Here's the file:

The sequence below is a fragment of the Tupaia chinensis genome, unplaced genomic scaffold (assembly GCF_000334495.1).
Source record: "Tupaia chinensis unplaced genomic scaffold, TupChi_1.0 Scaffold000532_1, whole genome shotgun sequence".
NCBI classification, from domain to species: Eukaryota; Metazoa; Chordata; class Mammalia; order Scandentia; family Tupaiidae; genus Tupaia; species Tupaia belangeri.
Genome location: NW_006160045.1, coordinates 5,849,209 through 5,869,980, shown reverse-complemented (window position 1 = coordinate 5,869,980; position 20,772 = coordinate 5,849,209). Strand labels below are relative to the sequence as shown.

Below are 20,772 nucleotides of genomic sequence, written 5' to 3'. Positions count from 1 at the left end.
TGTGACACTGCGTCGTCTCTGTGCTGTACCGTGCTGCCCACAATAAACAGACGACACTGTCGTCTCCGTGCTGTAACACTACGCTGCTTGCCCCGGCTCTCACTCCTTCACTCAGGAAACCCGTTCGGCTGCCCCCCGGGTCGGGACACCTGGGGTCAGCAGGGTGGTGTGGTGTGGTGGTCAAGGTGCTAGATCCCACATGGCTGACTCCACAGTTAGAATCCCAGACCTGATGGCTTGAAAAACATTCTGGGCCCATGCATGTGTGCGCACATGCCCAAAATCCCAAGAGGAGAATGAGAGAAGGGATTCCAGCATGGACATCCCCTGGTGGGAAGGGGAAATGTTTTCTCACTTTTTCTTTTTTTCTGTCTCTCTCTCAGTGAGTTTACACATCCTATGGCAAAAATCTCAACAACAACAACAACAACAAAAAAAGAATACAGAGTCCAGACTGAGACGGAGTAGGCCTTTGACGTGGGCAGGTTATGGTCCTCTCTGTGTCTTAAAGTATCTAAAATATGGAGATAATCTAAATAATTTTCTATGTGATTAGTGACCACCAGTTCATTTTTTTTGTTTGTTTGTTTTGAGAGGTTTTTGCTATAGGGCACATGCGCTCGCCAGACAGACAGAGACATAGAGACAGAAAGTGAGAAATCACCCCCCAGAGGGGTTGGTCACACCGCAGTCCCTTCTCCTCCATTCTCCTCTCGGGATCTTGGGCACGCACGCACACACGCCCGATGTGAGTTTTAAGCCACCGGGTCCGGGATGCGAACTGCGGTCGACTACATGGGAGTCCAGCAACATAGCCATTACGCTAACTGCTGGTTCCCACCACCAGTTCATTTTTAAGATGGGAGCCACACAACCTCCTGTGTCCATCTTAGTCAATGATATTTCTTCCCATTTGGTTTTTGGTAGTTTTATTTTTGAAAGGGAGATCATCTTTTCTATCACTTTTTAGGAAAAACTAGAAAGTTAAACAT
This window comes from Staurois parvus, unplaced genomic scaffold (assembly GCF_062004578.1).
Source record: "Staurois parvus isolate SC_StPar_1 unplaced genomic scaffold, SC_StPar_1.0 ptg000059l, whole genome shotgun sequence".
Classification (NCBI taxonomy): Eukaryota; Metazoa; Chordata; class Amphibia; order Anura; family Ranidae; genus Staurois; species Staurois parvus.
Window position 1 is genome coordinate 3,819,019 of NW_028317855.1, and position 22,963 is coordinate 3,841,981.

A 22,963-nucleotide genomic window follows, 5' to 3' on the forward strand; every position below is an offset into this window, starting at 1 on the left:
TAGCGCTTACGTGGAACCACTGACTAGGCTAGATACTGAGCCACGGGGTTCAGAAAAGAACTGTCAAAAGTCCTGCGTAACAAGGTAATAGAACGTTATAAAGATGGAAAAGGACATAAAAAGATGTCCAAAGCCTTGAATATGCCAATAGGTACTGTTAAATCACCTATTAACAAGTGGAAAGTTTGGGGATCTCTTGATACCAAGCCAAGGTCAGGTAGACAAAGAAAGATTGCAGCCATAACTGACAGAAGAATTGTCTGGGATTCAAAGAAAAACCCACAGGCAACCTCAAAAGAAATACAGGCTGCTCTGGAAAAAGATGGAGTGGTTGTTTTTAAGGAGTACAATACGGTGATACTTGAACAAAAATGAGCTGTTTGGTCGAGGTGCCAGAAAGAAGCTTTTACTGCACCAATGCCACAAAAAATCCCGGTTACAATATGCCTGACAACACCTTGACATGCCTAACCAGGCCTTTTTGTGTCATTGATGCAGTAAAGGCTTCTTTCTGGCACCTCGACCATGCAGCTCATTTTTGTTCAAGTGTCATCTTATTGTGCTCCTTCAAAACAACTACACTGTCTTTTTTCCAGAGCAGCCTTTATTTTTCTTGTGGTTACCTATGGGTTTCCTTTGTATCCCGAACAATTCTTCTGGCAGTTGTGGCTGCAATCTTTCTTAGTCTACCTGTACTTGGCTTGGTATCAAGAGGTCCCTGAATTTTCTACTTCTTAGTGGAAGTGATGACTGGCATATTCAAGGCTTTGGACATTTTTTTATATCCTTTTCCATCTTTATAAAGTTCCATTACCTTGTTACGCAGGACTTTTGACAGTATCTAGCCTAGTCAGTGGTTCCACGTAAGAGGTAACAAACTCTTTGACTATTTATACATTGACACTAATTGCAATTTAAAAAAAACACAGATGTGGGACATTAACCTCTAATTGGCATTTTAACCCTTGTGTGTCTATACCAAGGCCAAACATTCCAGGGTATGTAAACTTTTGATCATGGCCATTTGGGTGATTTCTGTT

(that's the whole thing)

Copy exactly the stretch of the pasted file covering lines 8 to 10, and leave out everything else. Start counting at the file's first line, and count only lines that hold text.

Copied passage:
Source record: "Staurois parvus isolate SC_StPar_1 unplaced genomic scaffold, SC_StPar_1.0 ptg000059l, whole genome shotgun sequence".
Classification (NCBI taxonomy): Eukaryota; Metazoa; Chordata; class Amphibia; order Anura; family Ranidae; genus Staurois; species Staurois parvus.
Window position 1 is genome coordinate 3,819,019 of NW_028317855.1, and position 22,963 is coordinate 3,841,981.